"It's getting really nasty out there," he says.Tactic #2. Add social media rules to policies
Some affiliates have a short-term incentive to widely disperse offers and codes, whether partners want them to or not. The more people who use an affiliate's code, typically the more compensation the affiliate earns.
Your team needs to explicitly define the channels through which your affiliates can -- and cannot -- promote specific offers. You can do this with a blanket policy, where certain channels are prohibited for all promotions. Or, you can apply rules on a case-by-case basis, allowing social media promotion for certain efforts.
"In general, our default is now 'no Craigslist,'" Jacobs says.
You must be extremely clear on which channels you do not allow. Many marketing teams do this through accounts in affiliate networks and in their agreements with individual affiliate partners. For example, many teams prohibit affiliates from bidding on branded keywords in paid search marketing.
- Encourage positive behavior
The majority of quality affiliates will not deliberately deceive customers or break partnership guidelines. If your team welcomes social media promotion, make sure your affiliates are using the channel properly by:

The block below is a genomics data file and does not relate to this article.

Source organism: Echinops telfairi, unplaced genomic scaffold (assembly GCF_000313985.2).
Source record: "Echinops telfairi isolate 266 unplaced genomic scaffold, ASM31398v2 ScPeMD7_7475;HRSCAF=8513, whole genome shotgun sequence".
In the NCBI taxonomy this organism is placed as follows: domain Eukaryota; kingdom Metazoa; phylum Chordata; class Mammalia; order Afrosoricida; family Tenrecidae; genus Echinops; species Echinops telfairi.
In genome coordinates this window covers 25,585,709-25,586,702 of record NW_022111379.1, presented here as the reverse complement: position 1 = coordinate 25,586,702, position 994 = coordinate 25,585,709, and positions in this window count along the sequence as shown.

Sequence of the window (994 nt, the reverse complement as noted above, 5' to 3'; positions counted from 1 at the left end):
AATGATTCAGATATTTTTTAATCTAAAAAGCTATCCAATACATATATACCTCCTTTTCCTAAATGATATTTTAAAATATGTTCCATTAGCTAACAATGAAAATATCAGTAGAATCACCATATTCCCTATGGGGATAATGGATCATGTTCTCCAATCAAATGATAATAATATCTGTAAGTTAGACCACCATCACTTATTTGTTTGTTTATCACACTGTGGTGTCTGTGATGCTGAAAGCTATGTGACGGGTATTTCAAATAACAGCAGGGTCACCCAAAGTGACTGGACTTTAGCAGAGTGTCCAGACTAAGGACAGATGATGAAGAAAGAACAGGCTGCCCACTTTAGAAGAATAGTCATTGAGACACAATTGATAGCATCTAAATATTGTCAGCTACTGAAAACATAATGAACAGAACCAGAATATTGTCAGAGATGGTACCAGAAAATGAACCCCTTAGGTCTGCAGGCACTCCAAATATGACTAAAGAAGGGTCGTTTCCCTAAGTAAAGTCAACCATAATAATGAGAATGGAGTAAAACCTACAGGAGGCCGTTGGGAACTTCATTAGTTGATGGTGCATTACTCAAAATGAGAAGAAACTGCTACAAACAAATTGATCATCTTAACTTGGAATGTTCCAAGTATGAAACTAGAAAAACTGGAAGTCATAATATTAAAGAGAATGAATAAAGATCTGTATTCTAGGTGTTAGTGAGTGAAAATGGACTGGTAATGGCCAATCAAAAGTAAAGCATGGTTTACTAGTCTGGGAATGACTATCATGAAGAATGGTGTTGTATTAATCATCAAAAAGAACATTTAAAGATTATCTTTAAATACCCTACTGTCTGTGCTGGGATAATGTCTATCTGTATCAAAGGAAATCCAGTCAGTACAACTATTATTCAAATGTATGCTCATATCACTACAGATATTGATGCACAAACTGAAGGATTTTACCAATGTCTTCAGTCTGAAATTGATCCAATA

o Providing examples of endorsed tactics
o Commending successful efforts in the channel
o Encouraging experimentation
Social media marketing is in its infancy. Your team must be willing to give affiliates some leeway if they are to uncover successful strategies, but make sure they're staying honest.Tactic #3. Monitor affiliate metrics and brand mentions
Jacobs and his team noticed more affiliate promotions spreading to social networks about six to 12 months ago, just as social media surged in the public. However, the trend might have started much earlier, he says, since most businesses have only recently started monitoring.
Here are three places to track:
- Affiliate metrics
The performance metrics of individual affiliates can signal changes in strategy. When Jacobs and his team see a major change in impressions, conversion rate, clickthrough rate, sales or other data -- whether up or down -- they take a closer look at the affiliate's tactics and where their conversions are originating.
- Brand mentions